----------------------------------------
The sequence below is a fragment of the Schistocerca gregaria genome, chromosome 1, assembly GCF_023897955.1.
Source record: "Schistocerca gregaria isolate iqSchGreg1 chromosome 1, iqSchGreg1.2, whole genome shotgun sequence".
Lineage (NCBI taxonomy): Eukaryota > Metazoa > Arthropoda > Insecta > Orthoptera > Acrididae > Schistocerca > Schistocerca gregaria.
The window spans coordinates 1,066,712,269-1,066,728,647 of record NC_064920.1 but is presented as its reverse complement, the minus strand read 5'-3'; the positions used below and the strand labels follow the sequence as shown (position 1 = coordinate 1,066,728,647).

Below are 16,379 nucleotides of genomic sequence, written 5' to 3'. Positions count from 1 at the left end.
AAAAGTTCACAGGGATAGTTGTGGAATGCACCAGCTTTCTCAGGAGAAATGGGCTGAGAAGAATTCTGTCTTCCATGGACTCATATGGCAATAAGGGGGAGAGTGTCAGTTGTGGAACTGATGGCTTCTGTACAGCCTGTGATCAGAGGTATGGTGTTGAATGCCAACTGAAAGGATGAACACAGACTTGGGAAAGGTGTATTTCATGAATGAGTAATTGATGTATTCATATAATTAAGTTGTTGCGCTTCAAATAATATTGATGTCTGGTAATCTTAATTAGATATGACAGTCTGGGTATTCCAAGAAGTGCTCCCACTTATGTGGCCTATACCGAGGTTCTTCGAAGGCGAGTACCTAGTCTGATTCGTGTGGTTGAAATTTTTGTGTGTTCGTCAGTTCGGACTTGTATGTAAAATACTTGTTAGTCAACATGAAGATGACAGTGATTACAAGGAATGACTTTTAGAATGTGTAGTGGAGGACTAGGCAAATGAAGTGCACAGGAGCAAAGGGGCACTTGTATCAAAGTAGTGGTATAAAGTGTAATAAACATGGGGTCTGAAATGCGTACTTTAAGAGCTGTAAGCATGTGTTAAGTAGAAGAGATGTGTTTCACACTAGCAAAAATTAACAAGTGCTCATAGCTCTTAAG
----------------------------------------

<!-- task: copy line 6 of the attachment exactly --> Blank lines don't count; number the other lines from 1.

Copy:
AAAAGTTCACAGGGATAGTTGTGGAATGCACCAGCTTTCTCAGGAGAAATGGGCTGAGAAGAATTCTGTCTTCCATGGACTCATATGGCAATAAGGGGGAGAGTGTCAGTTGTGGAACTGATGGCTTCTGTACAGCCTGTGATCAGAGGTATGGTGTTGAATGCCAACTGAAAGGATGAACACAGACTTGGGAAAGGTGTATTTCATGAATGAGTAATTGATGTATTCATATAATTAAGTTGTTGCGCTTCAAATAATATTGATGTCTGGTAATCTTAATTAGATATGACAGTCTGGGTATTCCAAGAAGTGCTCCCACTTATGTGGCCTATACCGAGGTTCTTCGAAGGCGAGTACCTAGTCTGATTCGTGTGGTTGAAATTTTTGTGTGTTCGTCAGTTCGGACTTGTATGTAAAATACTTGTTAGTCAACATGAAGATGACAGTGATTACAAGGAATGACTTTTAGAATGTGTAGTGGAGGACTAGGCAAATGAAGTGCACAGGAGCAAAGGGGCACTTGTATCAAAGTAGTGGTATAAAGTGTAATAAACATGGGGTCTGAAATGCGTACTTTAAGAGCTGTAAGCATGTGTTAAGTAGAAGAGATGTGTTTCACACTAGCAAAAATTAACAAGTGCTCATAGCTCTTAAG